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“Because the human is a physiological premature birth, the skeleton of a newborn is mainly cartilage. The squatting spread position is most favorable. A clue for this is, for example, those populations where babies are carried in a wrap, close to the mother’s body, hip laxations are basically non existent. When the children sit in the wrap, the legs are 90º spread apart (45º from midline) and the knees are raised about 110º-120º. Thereby the pivotal muscles push above the hip ball into the socket, thereby creating a hydrostatic pressure, which in turn supports the hardening of the bone.” -Dr. Ewald Fettweis

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2. Child’s Back is not Supported Properly and Forced into an Unnatural Position.

Forward facing your child in a carrier pushes their back into an unnatural position. It is arched instead of rounded. This may not cause your baby problems right away but could lead to future back problems later in life.

3. Baby May Become Overstimulated.

Baby’s sense of direction starts to develop around 4 months of age. Before that happens they usually like to face their parent or caregiver. This gives them security from the outside world which can be very scary for a small baby. Once their sense of direction develops they start to get interested in how their parents see the world and may want to explore and see out with them. It may be tempting to face your child out at this point but try a hip or back carry instead. That way if they want to fall asleep or hide from the outside world they can easily turn in towards the parent. Problem soloved.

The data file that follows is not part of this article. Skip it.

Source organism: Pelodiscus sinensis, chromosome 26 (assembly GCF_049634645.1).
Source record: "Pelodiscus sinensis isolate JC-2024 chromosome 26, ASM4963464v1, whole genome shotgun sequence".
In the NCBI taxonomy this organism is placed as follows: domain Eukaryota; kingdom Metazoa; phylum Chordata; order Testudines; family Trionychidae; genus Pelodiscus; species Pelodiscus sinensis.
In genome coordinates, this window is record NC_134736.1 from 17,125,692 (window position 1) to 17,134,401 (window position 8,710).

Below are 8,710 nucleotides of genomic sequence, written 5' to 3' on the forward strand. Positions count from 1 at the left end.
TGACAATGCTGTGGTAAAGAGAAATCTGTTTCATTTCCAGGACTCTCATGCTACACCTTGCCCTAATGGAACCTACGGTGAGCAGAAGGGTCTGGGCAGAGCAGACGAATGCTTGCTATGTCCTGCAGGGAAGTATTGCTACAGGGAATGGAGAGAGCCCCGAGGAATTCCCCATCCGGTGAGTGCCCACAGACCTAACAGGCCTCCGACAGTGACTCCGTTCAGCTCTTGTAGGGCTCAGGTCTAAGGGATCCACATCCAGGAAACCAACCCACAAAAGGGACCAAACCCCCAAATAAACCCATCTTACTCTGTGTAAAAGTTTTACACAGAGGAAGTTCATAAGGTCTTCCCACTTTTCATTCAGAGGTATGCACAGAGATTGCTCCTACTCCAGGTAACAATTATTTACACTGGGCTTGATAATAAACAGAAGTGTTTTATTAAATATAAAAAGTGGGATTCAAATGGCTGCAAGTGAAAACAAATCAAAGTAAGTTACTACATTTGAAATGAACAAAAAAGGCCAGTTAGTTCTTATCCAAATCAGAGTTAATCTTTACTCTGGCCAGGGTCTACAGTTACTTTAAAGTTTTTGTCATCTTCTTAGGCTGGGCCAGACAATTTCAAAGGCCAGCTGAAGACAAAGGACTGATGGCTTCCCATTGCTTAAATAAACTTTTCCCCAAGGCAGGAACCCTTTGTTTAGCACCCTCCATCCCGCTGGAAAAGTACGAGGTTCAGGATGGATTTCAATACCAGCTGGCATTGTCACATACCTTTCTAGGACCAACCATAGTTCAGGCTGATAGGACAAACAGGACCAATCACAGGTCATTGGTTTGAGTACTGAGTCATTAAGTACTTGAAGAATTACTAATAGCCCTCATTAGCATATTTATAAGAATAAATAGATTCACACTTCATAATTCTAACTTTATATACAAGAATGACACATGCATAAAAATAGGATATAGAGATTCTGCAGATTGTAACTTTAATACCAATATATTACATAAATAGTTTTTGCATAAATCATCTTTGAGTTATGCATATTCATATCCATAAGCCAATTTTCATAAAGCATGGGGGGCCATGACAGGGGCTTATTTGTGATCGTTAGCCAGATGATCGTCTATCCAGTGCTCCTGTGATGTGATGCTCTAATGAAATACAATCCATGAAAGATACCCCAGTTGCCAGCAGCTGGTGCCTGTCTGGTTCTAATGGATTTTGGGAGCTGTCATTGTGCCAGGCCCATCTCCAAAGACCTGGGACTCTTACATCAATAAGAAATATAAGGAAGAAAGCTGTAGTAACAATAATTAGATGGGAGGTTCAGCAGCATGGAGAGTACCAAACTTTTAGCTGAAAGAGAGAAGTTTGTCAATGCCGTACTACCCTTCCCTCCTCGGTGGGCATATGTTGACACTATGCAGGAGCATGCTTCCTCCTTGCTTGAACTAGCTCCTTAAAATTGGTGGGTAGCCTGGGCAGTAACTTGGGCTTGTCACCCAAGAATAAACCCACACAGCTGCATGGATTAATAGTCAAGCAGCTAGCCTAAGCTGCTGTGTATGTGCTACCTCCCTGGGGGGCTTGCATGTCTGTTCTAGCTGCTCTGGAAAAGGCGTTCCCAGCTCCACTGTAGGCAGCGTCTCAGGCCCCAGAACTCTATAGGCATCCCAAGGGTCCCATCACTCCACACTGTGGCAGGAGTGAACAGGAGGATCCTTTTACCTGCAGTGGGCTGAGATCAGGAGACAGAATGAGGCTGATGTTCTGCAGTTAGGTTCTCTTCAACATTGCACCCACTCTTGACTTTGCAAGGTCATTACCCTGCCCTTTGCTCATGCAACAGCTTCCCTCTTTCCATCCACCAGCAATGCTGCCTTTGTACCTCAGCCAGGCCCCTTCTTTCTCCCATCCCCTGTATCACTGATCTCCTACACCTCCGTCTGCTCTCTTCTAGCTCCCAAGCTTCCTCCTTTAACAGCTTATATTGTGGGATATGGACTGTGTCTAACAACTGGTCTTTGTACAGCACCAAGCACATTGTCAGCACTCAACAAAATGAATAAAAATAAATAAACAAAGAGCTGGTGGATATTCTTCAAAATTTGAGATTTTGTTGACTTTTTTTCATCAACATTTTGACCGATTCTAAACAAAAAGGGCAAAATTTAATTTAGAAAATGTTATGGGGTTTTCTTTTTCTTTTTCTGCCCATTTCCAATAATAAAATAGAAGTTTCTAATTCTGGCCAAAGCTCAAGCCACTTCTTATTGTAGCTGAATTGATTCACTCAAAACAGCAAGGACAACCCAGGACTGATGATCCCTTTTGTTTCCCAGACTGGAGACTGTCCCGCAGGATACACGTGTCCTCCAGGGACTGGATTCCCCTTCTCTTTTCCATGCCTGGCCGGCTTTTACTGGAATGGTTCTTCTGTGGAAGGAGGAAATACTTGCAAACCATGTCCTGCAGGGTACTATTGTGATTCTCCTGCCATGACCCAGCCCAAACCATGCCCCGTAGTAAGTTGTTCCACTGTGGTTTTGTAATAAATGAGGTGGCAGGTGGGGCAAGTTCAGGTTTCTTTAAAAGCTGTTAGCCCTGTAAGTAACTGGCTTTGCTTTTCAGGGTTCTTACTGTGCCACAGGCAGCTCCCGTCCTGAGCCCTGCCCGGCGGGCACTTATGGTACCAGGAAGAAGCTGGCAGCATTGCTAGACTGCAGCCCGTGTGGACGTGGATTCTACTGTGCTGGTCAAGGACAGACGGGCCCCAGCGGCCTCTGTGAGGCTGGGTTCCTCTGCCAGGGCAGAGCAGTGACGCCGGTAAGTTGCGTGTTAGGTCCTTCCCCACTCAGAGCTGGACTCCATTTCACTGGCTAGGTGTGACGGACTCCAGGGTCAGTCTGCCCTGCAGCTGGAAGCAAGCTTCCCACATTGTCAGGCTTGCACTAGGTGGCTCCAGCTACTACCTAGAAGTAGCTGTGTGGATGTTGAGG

4. Breastfeeding is Impossible.

This one is pretty obvious and needs little explanation. Breastfeeding is impossible when your baby is facing away from you and you’re not able to ready your baby’s hunger cues either.

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5. The Center of Gravity is Too Far Removed From the Babywearer.

Carrying your baby while they are facing out can not only damage your baby’s back, it can also damage the babywearer’s back since your baby’s curved back pulls you forward. This position also negatively affects your pelvic floor.

6. Sleeping is Impossible and/or Uncomfortable.

A good carrier will provide the ideal spread squat position for hours at a time which leads to more restful sleep for your child. This also brings confidence to the new parent and allows them to be hands free to do what they want while their child naps without feeling guilty from leaving their child on the floor or in their crib alone. Did you also know babywearing also counts as “tummy time?”

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7. Baby is Unable to Straddle Their Legs Around Babywearer, Causing Circulation to be Cut Off in Their Legs.